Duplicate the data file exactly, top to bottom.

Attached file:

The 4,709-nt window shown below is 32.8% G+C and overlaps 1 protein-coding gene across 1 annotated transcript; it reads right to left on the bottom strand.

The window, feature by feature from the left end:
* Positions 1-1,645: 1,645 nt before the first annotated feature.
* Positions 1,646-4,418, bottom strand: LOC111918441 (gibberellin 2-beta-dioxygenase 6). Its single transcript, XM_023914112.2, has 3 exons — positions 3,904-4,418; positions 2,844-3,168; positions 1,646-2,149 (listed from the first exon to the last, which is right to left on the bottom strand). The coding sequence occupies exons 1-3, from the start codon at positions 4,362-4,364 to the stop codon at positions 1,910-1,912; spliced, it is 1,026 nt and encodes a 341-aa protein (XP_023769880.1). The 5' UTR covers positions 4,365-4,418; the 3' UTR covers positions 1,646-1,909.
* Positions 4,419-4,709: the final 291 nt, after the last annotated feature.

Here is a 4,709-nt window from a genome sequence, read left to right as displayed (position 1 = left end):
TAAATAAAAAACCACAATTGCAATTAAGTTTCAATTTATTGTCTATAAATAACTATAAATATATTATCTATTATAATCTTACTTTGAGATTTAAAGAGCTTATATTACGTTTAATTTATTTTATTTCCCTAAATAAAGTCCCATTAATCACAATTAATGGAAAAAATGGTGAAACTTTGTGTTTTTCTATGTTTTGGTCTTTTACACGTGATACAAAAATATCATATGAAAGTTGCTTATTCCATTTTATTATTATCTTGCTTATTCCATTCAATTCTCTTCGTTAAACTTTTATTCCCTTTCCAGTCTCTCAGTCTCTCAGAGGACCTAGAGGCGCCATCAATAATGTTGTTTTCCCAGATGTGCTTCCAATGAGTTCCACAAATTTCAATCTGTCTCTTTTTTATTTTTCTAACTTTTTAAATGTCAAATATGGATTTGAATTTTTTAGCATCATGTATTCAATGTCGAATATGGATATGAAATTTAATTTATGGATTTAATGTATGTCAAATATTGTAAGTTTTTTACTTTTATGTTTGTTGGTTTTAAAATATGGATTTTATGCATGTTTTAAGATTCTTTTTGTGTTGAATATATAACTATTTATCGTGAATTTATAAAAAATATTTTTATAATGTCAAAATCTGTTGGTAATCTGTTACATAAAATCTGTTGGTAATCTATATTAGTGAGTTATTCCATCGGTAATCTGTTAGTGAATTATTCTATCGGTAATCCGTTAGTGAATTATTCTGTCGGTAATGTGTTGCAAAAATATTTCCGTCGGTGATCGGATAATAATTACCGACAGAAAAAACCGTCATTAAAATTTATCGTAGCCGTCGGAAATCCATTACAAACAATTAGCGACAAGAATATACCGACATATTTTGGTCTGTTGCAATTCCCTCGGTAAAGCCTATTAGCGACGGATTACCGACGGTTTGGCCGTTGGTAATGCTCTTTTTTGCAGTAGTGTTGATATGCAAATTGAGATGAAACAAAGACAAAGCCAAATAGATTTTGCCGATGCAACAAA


The 4,709-nt window shown below is 32.8% G+C and overlaps 1 protein-coding gene across 1 annotated transcript; it reads right to left on the bottom strand.

The window, feature by feature from the left end:
* Positions 1-1,645: 1,645 nt before the first annotated feature.
* Positions 1,646-4,418, bottom strand: LOC111918441 (gibberellin 2-beta-dioxygenase 6). Its single transcript, XM_023914112.2, has 3 exons — positions 3,904-4,418; positions 2,844-3,168; positions 1,646-2,149 (listed from the first exon to the last, which is right to left on the bottom strand). The coding sequence occupies exons 1-3, from the start codon at positions 4,362-4,364 to the stop codon at positions 1,910-1,912; spliced, it is 1,026 nt and encodes a 341-aa protein (XP_023769880.1). The 5' UTR covers positions 4,365-4,418; the 3' UTR covers positions 1,646-1,909.
* Positions 4,419-4,709: the final 291 nt, after the last annotated feature.

Here is a 4,709-nt window from a genome sequence, read left to right as displayed (position 1 = left end):
TAAATAAAAAACCACAATTGCAATTAAGTTTCAATTTATTGTCTATAAATAACTATAAATATATTATCTATTATAATCTTACTTTGAGATTTAAAGAGCTTATATTACGTTTAATTTATTTTATTTCCCTAAATAAAGTCCCATTAATCACAATTAATGGAAAAAATGGTGAAACTTTGTGTTTTTCTATGTTTTGGTCTTTTACACGTGATACAAAAATATCATATGAAAGTTGCTTATTCCATTTTATTATTATCTTGCTTATTCCATTCAATTCTCTTCGTTAAACTTTTATTCCCTTTCCAGTCTCTCAGTCTCTCAGAGGACCTAGAGGCGCCATCAATAATGTTGTTTTCCCAGATGTGCTTCCAATGAGTTCCACAAATTTCAATCTGTCTCTTTTTTATTTTTCTAACTTTTTAAATGTCAAATATGGATTTGAATTTTTTAGCATCATGTATTCAATGTCGAATATGGATATGAAATTTAATTTATGGATTTAATGTATGTCAAATATTGTAAGTTTTTTACTTTTATGTTTGTTGGTTTTAAAATATGGATTTTATGCATGTTTTAAGATTCTTTTTGTGTTGAATATATAACTATTTATCGTGAATTTATAAAAAATATTTTTATAATGTCAAAATCTGTTGGTAATCTGTTACATAAAATCTGTTGGTAATCTATATTAGTGAGTTATTCCATCGGTAATCTGTTAGTGAATTATTCTATCGGTAATCCGTTAGTGAATTATTCTGTCGGTAATGTGTTGCAAAAATATTTCCGTCGGTGATCGGATAATAATTACCGACAGAAAAAACCGTCATTAAAATTTATCGTAGCCGTCGGAAATCCATTACAAACAATTAGCGACAAGAATATACCGACATATTTTGGTCTGTTGCAATTCCCTCGGTAAAGCCTATTAGCGACGGATTACCGACGGTTTGGCCGTTGGTAATGCTCTTTTTTGCAGTAGTGTTGATATGCAAATTGAGATGAAACAAAGACAAAGCCAAATAGATTTTGCCGATGCAACAAA